3. Bev

    Best wishes to you for a speedy recovery from surgery. You’ll come back stronger than ever!

  4. dawndi Post author

    Well, I don’t want to give my Lyme too much power… but I do consider it daily. I eat right (nothing white) and have cleansed often enough to finally
    kill the bugs – did the antibiotics but didn’t totally kill off. BEST OF LUCK and just listen to your body. you will be fine.

  5. dawndi Post author

    It is scary shit… most tests don’t show it. If you feel you might have Lyme, the best thing I have done is not feed the bugs and do a cleanse (I can give you the name
    of the person who cleared me of the bugs.) To not feed the bugs before you cleanse, don’t eat white (turns to sugar) food. Bread, cake, pasta, ice cream, milk…cheese

  6. Michelle McKenzie

    WOW! You’ve inspired me to get to the doc for a lyme’s test. I got a bite a few years back, with the bullseye but I didn’t get sick and never thought about it again. Then a couple years back the pain in my left groin/hip was indescribable. Then last year, my right knee! The xray of the hip showed arthritis, so I figured that’s what I have in my knee too.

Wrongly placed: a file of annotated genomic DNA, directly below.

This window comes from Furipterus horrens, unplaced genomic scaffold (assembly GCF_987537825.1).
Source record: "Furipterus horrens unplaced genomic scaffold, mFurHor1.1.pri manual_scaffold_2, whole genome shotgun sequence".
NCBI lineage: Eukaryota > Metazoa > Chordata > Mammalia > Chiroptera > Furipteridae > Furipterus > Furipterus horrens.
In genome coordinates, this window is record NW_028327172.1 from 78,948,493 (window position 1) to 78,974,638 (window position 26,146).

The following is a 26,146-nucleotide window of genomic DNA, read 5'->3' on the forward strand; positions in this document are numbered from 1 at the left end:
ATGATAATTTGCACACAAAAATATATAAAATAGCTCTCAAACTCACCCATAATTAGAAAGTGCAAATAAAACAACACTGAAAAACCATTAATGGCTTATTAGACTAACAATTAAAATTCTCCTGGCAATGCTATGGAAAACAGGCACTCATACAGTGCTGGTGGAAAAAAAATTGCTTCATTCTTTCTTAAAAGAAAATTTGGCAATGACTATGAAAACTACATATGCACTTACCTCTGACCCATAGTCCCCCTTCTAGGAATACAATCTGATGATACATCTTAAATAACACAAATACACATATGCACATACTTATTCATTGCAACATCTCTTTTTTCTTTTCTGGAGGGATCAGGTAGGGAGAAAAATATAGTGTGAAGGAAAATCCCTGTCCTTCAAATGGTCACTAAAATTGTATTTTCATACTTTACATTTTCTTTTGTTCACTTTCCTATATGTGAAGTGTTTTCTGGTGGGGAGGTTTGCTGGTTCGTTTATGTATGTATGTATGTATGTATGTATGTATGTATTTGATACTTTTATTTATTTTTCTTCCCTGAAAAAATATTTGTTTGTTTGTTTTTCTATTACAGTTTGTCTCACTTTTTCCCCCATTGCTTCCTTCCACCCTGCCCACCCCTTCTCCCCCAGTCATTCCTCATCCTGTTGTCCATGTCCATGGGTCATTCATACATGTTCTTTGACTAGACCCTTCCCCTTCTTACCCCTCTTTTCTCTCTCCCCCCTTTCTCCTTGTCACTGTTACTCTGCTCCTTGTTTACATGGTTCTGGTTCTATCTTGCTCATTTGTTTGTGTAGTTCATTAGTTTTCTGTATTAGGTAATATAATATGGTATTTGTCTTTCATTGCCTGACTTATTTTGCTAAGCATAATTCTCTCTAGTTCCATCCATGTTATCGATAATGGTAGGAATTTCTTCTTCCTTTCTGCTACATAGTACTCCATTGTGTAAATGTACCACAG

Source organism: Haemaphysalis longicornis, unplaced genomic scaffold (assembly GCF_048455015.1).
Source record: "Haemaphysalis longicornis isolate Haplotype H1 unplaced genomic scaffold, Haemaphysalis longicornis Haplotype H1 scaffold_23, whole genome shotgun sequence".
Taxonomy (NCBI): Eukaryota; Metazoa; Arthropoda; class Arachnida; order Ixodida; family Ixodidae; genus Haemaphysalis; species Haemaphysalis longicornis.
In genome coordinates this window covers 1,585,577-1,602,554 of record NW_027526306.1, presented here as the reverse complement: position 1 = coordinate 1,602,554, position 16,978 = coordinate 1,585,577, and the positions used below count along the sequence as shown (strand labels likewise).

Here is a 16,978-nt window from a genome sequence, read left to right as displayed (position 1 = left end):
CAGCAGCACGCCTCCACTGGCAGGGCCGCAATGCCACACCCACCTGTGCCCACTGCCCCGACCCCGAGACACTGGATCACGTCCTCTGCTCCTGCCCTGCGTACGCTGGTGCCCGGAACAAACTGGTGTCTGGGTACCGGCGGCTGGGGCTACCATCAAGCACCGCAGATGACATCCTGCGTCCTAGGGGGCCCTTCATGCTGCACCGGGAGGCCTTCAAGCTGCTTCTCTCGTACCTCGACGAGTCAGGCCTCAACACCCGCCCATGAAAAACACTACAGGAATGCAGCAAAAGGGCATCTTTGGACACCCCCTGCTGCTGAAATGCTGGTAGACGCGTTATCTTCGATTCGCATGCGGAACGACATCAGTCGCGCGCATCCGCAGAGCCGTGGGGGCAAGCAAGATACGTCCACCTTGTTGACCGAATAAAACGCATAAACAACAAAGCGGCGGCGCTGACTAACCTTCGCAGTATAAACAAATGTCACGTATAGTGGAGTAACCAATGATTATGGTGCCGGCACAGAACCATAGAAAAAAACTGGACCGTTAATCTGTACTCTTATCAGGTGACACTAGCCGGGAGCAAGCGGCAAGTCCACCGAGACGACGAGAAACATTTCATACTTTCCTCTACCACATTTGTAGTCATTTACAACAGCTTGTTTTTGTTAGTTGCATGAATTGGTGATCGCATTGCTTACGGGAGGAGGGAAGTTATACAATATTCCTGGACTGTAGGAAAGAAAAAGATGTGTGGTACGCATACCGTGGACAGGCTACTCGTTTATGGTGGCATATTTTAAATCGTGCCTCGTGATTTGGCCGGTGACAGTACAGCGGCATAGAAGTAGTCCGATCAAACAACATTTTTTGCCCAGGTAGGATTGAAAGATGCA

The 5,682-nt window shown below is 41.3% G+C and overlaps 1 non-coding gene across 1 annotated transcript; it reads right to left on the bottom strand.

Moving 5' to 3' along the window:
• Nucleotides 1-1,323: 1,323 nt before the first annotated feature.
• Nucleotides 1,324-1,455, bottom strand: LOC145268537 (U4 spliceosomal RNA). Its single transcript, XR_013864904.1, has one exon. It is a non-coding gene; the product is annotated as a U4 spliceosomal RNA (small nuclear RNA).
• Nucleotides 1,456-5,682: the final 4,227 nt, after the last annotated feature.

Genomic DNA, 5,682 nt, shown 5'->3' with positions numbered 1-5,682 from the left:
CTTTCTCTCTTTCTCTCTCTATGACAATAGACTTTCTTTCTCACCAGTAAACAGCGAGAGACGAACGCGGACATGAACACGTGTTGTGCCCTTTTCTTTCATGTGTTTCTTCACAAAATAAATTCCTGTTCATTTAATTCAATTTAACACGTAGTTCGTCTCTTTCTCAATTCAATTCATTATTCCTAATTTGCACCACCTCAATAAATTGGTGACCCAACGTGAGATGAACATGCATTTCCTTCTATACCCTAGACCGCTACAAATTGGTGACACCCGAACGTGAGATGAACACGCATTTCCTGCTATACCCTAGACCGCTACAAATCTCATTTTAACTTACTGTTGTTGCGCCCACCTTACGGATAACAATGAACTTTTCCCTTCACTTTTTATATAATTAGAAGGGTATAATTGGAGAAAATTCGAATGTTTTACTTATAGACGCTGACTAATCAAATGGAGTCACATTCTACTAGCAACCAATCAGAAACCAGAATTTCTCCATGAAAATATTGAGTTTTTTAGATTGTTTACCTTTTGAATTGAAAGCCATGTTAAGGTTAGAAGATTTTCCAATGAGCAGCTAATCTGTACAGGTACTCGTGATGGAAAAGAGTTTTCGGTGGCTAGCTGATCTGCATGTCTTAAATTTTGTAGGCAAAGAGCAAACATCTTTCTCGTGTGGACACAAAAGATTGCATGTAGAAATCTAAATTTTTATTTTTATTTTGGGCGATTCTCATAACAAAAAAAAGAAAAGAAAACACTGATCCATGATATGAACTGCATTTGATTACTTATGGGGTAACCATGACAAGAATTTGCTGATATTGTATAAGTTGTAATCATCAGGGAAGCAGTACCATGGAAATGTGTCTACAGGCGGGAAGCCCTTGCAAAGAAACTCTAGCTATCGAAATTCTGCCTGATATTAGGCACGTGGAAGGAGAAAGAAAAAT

Just read the Kris Kristofferson had lymes, and it was affecting his mental health…they thought he had Alzheimer’s, and once they started him on antibiotics he ‘came back.’ Scary shit!!

  7. Mary Lu Kennedy

    Dawn, I know this is a big shock and I want to share with you about TWO of my friends who ride nearly every day for years. Long rides. They are much older than you. One had a double hip replacement about seven years ago in Feb. and was riding comfortably by May. Last year another friend had to have one hip replaced and instead of going to the specialists in Tucson she opted to stay home, Show Low, and have the surgeon do it there. She, too did not miss a beat. She told the surgeon she had to be riding on her birthday in May and she is just doing great. They should be poster children (older) for hip replacement. Your new horse is awesome. Be sure to check out the Tevis, August 17. The Mustangs last year were just awesome. Happy riding.

  8. Hannah Yoder

    Ugh…sorry! I have Lyme (or some form of biotoxin overload, never tested positive for anything) affecting my joints as well. I never thought about where it might end up as I know it’s from my ailment rather than true arthritis. So thanks for the wakeup call! So sorry you had to find out the hard way!